This started out as a Facebook status, but then I kept adding words until I realized it was actually a blog post. So.
A fascinating (to me) thing about depression and anxiety is how insidious they can be, and how completely they can warp your thinking and perceptions and your baseline for feeling okay. I spent so long being miserable and exhausted and apathetic about everything that it became the normal state of things, and if anyone asked me how I was doing, I said I was fine, because I really thought I was. I thought that was just the way I was meant to feel, that maybe I was a little lazy, introverted, not a fan of going out, but mostly fine. And if I wasn’t fine, it was only because I was being silly or dramatic or having an off day/week/month/year/life.
But I was only going outside when I absolutely had to, and I was forcing myself through every day and then sleeping for hours in the middle of the afternoon because it took so much effort to be awake. Even when I was awake, I was mostly still in bed. I was hardly reading, wasn’t writing at all, was doing the bare minimum of connecting with people. I didn’t care about anything enough to commit to it in even the smallest ways, let alone in bigger life decisions ways. If I did commit to something, I quickly became panicked about it and wanted to distance myself from it. Winter was my favorite season because it was so cold that staying inside under blankets was what everyone was doing and I didn’t feel like I needed to make myself go outside. I was on edge all the time and cried at the drop of a hat. I called myself a misanthrope because it was easier to say I hated people than to say I was terrified of and exhausted by them, by their very existences. It’s unfathomable to me now that I existed in that state for so long and maintained even the vaguest semblance of being functional, and it’s unfathomable to me that I actually convinced myself I was more or less okay.
Now, I can’t get enough of being out in the sunshine. I want to go out and do interesting things and find interesting places, and meet new people (even if that’s still a little terrifying), and move my body (even if it’s just for fifteen minutes on the treadmill). I’m no longer ghostly pale and it turns out, all I had to do to get some healthy color was leave my house sometimes. Who knew? I make my bed when I get up every morning and I make a point of not getting back into it until I’m ready to wind down for the night. I still don’t eat as well or as often as I should and I still need excessive amounts of quiet alone time after being around people and I’m still too much in my own head, still carrying Xanax around in my purse just in case, still crying at the dentist and the gynecologist, still panicking about the passage of time and how much of it I’m wasting being crazy. I’m still not as good a friend as I would like to be, still too neglectful of the relationships that mean the most to me because distance complicates communication and sometimes, I’m just so tired. I’m still tired a lot. I still cry too easily. I still feel reflexively guilty for so much that isn’t my fault and so much that doesn’t even warrant guilt and so much I can’t change now anyway, and I still seek validation for everything from other people, even after I’ve already validated it for myself.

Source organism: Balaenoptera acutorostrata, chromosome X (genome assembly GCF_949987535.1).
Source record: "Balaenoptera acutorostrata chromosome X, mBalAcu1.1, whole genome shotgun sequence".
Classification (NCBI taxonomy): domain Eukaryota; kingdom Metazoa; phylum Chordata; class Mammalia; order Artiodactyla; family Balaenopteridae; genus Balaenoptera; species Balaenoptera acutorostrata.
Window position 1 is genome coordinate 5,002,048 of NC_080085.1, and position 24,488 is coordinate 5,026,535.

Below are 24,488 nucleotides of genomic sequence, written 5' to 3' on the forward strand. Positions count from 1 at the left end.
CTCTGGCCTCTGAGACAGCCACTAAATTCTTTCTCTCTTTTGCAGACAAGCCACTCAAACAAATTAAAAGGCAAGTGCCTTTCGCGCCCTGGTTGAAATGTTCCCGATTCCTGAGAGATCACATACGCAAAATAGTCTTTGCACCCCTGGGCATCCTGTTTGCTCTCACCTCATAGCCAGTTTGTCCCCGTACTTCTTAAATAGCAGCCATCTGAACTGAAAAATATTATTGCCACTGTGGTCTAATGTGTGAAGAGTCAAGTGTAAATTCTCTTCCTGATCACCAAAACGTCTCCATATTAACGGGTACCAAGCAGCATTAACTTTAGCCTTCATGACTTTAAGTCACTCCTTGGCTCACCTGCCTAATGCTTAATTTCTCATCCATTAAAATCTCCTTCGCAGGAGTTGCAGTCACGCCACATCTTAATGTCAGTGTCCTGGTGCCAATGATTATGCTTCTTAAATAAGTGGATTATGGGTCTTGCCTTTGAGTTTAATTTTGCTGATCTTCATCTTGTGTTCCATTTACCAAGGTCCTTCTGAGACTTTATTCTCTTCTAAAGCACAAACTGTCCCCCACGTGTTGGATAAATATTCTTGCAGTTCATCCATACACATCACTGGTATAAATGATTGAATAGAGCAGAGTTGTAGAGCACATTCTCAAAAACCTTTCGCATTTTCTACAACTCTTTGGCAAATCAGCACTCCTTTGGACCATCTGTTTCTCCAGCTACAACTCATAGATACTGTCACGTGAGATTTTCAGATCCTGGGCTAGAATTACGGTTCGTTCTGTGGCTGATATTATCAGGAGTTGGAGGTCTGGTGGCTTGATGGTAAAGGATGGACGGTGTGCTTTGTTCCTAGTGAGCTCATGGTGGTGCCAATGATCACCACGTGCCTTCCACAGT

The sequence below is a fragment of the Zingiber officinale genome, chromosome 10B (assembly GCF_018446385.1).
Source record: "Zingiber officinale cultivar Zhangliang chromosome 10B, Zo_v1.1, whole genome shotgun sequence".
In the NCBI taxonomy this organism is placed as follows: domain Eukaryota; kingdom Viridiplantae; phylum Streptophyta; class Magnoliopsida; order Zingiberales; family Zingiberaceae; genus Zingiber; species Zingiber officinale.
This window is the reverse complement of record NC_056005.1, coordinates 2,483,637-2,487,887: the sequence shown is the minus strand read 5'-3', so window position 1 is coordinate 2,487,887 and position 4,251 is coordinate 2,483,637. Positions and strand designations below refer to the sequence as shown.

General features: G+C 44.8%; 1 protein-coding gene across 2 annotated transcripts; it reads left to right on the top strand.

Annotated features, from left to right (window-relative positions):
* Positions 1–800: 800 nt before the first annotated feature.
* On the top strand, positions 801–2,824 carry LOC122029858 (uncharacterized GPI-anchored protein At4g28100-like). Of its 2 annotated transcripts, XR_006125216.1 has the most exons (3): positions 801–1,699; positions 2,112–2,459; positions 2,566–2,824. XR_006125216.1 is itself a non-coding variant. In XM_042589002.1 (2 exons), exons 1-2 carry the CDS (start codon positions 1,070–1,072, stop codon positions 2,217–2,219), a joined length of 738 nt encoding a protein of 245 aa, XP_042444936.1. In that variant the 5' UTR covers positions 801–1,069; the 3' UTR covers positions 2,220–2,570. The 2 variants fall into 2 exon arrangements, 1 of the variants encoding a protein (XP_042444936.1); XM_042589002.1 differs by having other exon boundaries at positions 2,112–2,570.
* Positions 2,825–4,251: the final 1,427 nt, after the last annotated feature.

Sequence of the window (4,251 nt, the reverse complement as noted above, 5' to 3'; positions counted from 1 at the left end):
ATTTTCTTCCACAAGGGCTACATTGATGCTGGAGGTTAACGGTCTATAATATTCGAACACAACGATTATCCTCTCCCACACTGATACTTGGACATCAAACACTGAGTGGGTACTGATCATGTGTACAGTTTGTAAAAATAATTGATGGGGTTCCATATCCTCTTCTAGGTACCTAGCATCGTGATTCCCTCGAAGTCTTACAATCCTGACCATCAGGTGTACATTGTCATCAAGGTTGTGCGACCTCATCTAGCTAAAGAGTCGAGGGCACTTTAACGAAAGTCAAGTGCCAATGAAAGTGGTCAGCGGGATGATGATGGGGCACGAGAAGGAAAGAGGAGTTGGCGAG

I’m not perfect, in other words. But now, I’m learning to be okay with that. To not tear myself apart for the slightest flaw, to not hold it up and magnify it until it eclipses all the good things about me. I’m learning that there’s no reason to be uncomfortable about saying I’m kind and funny and creative and good at the things I love doing, or that I’m strong and resilient and braver than I often feel. I’m learning that those things are a lot more important than all the things I think are so wrong with me, and that it takes good and bad to make a whole person.